Being the son of Katharine Susannah Prichard, a founding member of the Australian Communist Party, meant that a climate of fear and innuendo surrounded the family continuously. They were subjected to police raids and searches, telephone tapping, letter interceptions, document seizures and investigations carried out on their friends. Even though Ric was never a member of the Com munist Party—he was a member of the Labor Party—he was pursued by ASIO relentlessly.

In 1953 they decided to interview him at the Hotel Canberra, and I believe ASIO's report is worthy of inclusion in this contribution. ASIO reported that `his appearance was most unlike what one would expect from a member of the diplomatic corps. He wore a cheap, badly fitting pale blue suit and he was not wearing a black tie.' Even though Ric was a career diplomat held in the highest esteem by his colleagues, he was denied promotions because he was not allowed access to confidential documents as a result of the persecution. In 1989 he published his autobiography, entitled My Father's Son, which vividly and quite emotively recounted how even those closest to him were prepared to participate in rumour spreading and deceit.

There was, however, a much more entertaining and positive side to the life story of Ric Throssell. He authored a wonderful collection on the life and letters of his mother, called Wild Weeds and Wind Flowers. He also edited two books dedicated to his mother's literary career, Straight Left and Tribute. In April last year I was honoured and privileged to launch his novel entitled Tomorrow, along with a revised edition of My Father's Son. I spoke then about how his life had been one of tragedy, excitement and injustice. It was a life that was both inspirational and deeply frightening. At that launch, Ric paid tribute to his lawyer and to the Canberra Times, for recognising that he had been victimised by Australia's security services, as they had published part of his story.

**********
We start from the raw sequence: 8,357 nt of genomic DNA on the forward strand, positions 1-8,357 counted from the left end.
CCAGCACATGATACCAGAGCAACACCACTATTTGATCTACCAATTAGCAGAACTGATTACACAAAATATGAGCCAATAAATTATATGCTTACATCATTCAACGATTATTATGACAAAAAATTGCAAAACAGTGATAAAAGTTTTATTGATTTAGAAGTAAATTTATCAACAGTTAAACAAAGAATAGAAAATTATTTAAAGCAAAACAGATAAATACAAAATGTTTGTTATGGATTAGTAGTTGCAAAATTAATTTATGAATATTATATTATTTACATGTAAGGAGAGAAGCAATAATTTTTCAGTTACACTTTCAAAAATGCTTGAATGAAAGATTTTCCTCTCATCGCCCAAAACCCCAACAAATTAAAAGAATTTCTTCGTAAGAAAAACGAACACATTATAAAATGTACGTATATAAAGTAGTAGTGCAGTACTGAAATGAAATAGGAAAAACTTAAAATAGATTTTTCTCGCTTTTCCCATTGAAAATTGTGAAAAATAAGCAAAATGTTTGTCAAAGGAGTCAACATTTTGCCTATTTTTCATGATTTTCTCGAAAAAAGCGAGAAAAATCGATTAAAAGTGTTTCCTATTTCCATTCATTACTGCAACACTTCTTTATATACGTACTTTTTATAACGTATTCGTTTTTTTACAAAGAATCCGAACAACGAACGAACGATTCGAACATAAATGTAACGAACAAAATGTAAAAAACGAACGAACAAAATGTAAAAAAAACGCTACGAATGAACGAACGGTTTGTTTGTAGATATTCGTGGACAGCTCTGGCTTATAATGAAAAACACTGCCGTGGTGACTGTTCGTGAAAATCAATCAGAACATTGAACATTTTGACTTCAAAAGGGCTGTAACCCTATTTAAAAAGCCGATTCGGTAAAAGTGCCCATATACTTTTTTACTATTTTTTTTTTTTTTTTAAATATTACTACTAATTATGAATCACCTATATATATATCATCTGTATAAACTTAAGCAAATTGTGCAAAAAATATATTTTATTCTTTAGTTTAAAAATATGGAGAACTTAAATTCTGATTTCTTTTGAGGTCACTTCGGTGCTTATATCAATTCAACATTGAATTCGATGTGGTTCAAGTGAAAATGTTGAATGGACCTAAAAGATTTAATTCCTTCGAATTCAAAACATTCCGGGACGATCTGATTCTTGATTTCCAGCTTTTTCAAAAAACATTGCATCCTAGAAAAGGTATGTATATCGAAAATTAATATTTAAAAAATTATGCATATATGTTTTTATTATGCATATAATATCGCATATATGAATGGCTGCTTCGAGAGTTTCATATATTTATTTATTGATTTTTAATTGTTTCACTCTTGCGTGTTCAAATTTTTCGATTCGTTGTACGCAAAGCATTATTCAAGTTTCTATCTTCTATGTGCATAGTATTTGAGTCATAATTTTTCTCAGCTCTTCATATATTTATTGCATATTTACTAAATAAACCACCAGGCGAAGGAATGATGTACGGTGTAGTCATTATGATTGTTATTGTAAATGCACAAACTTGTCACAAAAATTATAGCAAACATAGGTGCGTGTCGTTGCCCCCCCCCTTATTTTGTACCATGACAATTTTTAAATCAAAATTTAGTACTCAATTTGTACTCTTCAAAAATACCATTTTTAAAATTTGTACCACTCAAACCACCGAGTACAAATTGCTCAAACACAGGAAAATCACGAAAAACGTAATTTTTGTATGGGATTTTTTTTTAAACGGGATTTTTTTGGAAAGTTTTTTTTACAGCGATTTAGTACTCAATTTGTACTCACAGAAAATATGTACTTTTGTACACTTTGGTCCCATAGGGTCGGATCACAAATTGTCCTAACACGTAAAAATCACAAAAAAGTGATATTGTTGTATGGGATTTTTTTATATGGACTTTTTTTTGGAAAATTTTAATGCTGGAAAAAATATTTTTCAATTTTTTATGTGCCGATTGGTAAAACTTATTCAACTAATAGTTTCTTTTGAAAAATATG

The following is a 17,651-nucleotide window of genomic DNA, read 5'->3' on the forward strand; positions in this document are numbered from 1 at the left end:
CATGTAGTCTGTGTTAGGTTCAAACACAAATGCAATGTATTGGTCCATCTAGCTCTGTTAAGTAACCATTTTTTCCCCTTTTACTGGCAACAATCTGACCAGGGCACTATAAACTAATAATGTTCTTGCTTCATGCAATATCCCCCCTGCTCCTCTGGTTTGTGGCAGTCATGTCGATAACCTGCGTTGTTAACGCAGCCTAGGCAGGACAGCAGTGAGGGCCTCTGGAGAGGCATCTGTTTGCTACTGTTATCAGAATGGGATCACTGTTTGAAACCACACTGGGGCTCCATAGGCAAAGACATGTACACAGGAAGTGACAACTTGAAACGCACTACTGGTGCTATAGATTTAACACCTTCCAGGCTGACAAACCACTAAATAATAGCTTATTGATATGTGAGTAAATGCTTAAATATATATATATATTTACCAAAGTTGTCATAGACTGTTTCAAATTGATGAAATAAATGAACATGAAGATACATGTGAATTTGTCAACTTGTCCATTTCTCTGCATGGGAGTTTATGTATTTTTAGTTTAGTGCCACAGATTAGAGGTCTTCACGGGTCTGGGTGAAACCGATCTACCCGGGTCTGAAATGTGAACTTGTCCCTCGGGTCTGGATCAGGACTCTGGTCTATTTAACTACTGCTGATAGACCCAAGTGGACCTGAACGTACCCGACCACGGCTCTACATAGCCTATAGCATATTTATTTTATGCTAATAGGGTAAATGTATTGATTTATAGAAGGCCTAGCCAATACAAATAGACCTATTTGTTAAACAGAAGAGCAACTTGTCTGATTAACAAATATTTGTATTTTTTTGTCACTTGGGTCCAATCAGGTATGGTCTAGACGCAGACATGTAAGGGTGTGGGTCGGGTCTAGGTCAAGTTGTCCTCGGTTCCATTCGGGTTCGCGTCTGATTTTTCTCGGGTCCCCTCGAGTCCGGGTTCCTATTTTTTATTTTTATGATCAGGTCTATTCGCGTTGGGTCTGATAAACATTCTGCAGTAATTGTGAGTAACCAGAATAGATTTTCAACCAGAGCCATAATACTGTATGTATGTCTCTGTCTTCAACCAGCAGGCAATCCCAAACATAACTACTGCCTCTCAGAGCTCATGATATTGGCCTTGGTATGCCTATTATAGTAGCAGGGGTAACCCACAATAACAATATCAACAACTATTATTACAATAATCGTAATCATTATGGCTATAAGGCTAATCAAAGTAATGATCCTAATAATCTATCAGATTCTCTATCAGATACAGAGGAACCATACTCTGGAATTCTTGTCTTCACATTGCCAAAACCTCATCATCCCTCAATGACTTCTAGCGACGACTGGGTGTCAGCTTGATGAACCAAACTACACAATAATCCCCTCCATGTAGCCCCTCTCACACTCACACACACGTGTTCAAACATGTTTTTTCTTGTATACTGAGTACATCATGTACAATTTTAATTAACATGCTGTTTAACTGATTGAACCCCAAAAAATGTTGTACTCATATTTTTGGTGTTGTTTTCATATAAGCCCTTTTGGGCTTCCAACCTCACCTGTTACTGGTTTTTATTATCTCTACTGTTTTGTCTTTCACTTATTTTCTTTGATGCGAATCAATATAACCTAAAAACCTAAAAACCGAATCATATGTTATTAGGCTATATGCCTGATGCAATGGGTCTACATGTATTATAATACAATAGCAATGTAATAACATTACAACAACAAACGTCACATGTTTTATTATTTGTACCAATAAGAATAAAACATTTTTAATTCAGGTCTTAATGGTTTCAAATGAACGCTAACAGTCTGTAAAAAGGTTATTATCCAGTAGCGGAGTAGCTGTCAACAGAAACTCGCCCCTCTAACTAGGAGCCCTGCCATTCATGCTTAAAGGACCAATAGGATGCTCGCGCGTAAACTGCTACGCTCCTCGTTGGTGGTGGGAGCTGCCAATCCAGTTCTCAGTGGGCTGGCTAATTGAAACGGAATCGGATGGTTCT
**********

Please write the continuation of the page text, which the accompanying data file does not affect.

I would like to conclude by remembering Ric Throssell's contribution to Australia, and in particular his wonderful literary talents. Today I took some time out to revisit My Father's Son and came across this delightful and very poetic description of his first arrival in Canberra during World War II. I quote:

It didn't look much like the nerve centre of a country. Solid suburban houses laid out with architectural symmetry behind neatly uniform hedges, low white blocks of government offices planted here and there. Parliament House posed for its picture between a fringe of nonchalant lemon-scented gums . . . even the blue swell of the Brindabella Ranges on the horizon seemed to have been painted as a Namatjira background to Canberra. The Molonglo trickled between poplars and willows.

I think this extract is a fitting tribute to a remarkable Australian who was persecuted for being suspected of holding different views and who enriched, throughout his life, the fabric of this nation with his outstanding contributions as a soldier, a diplomat and a writer. Indeed, in his final work, a literary work entitled Jackpot , Ric, oh so recently, has made another significant contribution to the social fabric of this country, detailing the challenges that so many Australians face with the personal tragedy associated with an addiction to gambling.

To Ric, someone I have known personally, albeit only so briefly, goodbye, and thank you for your contribution to this nation.